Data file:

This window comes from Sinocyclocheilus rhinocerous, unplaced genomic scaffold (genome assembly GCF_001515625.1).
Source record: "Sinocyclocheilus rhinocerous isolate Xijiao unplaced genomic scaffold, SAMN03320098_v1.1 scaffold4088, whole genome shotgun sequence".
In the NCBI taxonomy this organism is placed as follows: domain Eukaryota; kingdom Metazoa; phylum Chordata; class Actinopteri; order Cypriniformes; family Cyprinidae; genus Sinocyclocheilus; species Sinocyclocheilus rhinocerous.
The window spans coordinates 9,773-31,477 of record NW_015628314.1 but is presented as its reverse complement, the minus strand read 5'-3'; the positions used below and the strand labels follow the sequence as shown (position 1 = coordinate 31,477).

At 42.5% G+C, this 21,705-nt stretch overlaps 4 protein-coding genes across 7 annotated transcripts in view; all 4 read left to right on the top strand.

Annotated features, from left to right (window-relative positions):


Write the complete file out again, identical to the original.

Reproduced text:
This window comes from Sinocyclocheilus rhinocerous, unplaced genomic scaffold (genome assembly GCF_001515625.1).
Source record: "Sinocyclocheilus rhinocerous isolate Xijiao unplaced genomic scaffold, SAMN03320098_v1.1 scaffold4088, whole genome shotgun sequence".
In the NCBI taxonomy this organism is placed as follows: domain Eukaryota; kingdom Metazoa; phylum Chordata; class Actinopteri; order Cypriniformes; family Cyprinidae; genus Sinocyclocheilus; species Sinocyclocheilus rhinocerous.
The window spans coordinates 9,773-31,477 of record NW_015628314.1 but is presented as its reverse complement, the minus strand read 5'-3'; the positions used below and the strand labels follow the sequence as shown (position 1 = coordinate 31,477).

At 42.5% G+C, this 21,705-nt stretch overlaps 4 protein-coding genes across 7 annotated transcripts in view; all 4 read left to right on the top strand.

Annotated features, from left to right (window-relative positions):